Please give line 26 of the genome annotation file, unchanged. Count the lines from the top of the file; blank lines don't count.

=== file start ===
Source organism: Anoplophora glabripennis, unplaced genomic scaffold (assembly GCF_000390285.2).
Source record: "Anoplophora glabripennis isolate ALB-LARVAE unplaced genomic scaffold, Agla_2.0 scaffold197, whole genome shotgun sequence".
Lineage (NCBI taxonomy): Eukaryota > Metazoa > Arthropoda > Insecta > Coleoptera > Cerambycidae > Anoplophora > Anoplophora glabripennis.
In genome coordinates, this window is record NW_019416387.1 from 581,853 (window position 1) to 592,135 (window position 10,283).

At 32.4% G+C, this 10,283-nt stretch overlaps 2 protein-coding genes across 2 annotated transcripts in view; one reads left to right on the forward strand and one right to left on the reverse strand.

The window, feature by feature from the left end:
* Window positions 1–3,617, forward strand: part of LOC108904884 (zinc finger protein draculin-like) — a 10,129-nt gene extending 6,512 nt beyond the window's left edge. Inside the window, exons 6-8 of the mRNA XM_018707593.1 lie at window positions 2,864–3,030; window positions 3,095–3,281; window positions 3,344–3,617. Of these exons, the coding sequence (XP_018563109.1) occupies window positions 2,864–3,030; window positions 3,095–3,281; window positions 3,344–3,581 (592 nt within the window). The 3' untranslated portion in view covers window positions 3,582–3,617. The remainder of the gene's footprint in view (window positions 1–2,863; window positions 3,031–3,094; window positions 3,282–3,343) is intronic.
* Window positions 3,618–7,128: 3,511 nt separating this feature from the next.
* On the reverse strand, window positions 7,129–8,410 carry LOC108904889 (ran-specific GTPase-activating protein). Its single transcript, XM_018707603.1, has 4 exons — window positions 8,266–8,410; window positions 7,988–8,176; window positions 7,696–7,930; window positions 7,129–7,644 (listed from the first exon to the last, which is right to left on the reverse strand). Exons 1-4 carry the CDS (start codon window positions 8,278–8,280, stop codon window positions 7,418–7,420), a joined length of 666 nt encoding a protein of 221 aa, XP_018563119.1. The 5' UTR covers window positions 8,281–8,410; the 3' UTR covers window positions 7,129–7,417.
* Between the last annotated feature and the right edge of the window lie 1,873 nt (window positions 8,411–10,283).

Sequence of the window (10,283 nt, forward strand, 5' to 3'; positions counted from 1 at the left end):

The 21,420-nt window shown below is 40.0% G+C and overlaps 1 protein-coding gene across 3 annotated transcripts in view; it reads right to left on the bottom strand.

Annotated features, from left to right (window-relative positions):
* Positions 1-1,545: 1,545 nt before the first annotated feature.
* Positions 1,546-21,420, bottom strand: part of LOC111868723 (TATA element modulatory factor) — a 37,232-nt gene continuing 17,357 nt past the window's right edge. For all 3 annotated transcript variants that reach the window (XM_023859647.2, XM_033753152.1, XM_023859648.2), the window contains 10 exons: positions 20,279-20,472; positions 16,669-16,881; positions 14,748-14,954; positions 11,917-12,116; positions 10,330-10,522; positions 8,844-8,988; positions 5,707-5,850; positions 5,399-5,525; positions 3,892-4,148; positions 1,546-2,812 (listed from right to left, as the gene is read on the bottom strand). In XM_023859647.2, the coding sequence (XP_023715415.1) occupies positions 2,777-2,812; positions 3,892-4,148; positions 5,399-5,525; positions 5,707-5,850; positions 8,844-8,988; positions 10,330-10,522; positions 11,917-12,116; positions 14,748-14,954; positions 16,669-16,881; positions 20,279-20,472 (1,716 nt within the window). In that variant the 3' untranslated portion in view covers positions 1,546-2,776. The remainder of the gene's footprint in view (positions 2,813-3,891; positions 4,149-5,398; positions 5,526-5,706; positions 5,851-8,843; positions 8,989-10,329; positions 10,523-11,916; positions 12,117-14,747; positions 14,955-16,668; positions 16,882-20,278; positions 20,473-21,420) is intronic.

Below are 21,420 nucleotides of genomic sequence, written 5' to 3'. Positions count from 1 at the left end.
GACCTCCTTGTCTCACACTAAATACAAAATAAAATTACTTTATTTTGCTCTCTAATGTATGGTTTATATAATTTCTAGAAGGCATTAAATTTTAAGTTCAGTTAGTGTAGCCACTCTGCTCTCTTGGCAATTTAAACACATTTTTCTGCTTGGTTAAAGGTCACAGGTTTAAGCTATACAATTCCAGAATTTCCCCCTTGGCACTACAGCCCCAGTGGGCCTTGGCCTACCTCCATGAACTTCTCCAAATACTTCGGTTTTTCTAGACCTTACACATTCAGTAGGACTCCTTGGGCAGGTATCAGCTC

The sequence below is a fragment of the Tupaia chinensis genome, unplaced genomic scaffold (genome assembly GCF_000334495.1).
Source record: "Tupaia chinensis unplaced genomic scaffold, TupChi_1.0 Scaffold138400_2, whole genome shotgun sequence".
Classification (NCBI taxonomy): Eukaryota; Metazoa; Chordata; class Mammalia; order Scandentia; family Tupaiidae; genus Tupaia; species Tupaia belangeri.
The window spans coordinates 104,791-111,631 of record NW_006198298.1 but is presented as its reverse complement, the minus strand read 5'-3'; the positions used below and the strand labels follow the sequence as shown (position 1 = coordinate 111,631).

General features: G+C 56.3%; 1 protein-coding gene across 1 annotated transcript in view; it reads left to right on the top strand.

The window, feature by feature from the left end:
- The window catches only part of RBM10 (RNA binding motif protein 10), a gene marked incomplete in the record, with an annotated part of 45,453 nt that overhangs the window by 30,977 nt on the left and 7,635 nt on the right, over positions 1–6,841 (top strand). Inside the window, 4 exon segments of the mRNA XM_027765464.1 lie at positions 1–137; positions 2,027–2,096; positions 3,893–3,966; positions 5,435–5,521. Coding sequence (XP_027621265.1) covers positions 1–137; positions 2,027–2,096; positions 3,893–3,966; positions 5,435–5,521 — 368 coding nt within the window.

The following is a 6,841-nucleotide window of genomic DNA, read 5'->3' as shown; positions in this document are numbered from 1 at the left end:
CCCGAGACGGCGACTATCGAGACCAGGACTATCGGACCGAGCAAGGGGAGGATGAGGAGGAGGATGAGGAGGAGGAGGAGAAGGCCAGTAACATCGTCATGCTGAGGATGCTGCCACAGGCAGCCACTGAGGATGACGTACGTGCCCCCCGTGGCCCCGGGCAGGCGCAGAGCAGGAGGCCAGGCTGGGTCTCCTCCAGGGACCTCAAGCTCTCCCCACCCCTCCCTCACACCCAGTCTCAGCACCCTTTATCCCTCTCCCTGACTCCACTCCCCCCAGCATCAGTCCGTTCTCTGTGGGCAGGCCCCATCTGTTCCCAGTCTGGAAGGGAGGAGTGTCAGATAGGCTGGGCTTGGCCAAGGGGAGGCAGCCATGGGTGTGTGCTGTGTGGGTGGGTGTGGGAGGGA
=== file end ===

CCCGAGACGGCGACTATCGAGACCAGGACTATCGGACCGAGCAAGGGGAGGATGAGGAGGAGGATGAGGAGGAGGAGGAGAAGGCCAGTAACATCGTCATGCTGAGGATGCTGCCACAGGCAGCCACTGAGGATGACGTACGTGCCCCCCGTGGCCCCGGGCAGGCGCAGAGCAGGAGGCCAGGCTGGGTCTCCTCCAGGGACCTCAAGCTCTCCCCACCCCTCCCTCACACCCAGTCTCAGCACCCTTTATCCCTCTCCCTGACTCCACTCCCCCCAGCATCAGTCCGTTCTCTGTGGGCAGGCCCCATCTGTTCCCAGTCTGGAAGGGAGGAGTGTCAGATAGGCTGGGCTTGGCCAAGGGGAGGCAGCCATGGGTGTGTGCTGTGTGGGTGGGTGTGGGAGGGA